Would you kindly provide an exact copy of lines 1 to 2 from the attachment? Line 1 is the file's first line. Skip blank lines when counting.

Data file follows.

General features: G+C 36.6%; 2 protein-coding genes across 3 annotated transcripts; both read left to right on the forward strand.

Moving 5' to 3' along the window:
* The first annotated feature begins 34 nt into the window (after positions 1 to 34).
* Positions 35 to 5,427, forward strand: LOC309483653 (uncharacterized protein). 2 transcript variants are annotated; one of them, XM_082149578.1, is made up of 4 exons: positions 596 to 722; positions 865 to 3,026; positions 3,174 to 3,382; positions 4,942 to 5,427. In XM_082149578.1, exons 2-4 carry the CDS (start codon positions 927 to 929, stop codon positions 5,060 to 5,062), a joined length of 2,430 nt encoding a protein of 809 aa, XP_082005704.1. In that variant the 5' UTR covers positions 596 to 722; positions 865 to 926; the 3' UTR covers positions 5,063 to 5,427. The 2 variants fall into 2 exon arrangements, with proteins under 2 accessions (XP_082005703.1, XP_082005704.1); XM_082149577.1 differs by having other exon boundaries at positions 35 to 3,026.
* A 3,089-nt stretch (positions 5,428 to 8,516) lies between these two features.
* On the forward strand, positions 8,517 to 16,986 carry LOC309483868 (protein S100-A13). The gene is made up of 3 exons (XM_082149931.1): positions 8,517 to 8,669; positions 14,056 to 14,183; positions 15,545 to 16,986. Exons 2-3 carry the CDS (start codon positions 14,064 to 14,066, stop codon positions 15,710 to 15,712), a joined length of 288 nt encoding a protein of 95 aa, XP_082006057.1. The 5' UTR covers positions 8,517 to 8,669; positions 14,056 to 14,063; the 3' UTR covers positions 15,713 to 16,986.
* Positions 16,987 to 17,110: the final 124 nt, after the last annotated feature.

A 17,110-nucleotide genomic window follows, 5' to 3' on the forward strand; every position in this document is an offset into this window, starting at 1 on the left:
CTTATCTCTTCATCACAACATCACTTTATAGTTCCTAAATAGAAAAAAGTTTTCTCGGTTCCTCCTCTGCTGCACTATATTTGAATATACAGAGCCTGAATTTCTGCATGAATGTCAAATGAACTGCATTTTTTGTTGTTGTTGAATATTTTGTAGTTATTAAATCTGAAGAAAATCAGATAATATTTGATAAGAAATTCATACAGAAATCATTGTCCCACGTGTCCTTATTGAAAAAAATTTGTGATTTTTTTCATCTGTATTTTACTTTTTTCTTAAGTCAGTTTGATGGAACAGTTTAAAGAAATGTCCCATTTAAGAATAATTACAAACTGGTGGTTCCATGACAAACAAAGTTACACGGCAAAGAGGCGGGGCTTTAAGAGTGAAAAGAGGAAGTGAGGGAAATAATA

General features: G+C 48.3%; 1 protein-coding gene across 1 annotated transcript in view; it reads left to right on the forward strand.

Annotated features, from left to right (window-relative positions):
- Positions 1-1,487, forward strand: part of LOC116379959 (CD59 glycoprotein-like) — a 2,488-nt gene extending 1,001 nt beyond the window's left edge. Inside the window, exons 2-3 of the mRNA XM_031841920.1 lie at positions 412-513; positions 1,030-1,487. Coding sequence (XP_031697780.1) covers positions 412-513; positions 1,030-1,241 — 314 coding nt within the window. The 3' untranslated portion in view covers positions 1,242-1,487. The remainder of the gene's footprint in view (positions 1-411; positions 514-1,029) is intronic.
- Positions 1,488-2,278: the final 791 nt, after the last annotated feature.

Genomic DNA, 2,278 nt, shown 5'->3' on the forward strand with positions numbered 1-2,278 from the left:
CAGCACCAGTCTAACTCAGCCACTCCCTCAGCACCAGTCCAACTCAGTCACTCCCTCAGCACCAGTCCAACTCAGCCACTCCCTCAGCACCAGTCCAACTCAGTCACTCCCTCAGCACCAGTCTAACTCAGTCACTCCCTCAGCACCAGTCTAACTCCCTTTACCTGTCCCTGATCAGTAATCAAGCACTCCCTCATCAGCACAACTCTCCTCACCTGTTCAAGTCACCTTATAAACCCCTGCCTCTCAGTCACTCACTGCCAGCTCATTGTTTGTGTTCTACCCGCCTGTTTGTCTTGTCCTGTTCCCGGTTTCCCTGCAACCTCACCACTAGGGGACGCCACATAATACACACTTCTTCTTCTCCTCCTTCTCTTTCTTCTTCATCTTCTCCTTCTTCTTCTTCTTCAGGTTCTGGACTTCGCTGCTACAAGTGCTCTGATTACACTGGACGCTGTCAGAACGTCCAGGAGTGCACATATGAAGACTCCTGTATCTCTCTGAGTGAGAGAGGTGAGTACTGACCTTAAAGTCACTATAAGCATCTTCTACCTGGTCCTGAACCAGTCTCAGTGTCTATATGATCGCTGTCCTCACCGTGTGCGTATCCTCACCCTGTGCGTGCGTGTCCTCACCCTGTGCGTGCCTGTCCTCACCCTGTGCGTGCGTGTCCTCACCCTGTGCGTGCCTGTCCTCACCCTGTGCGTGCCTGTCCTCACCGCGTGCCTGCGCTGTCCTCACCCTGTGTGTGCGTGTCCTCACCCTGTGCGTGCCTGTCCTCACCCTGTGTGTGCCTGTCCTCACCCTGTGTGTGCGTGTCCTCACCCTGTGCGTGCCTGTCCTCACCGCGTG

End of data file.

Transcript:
General features: G+C 36.6%; 2 protein-coding genes across 3 annotated transcripts; both read left to right on the forward strand.

Moving 5' to 3' along the window: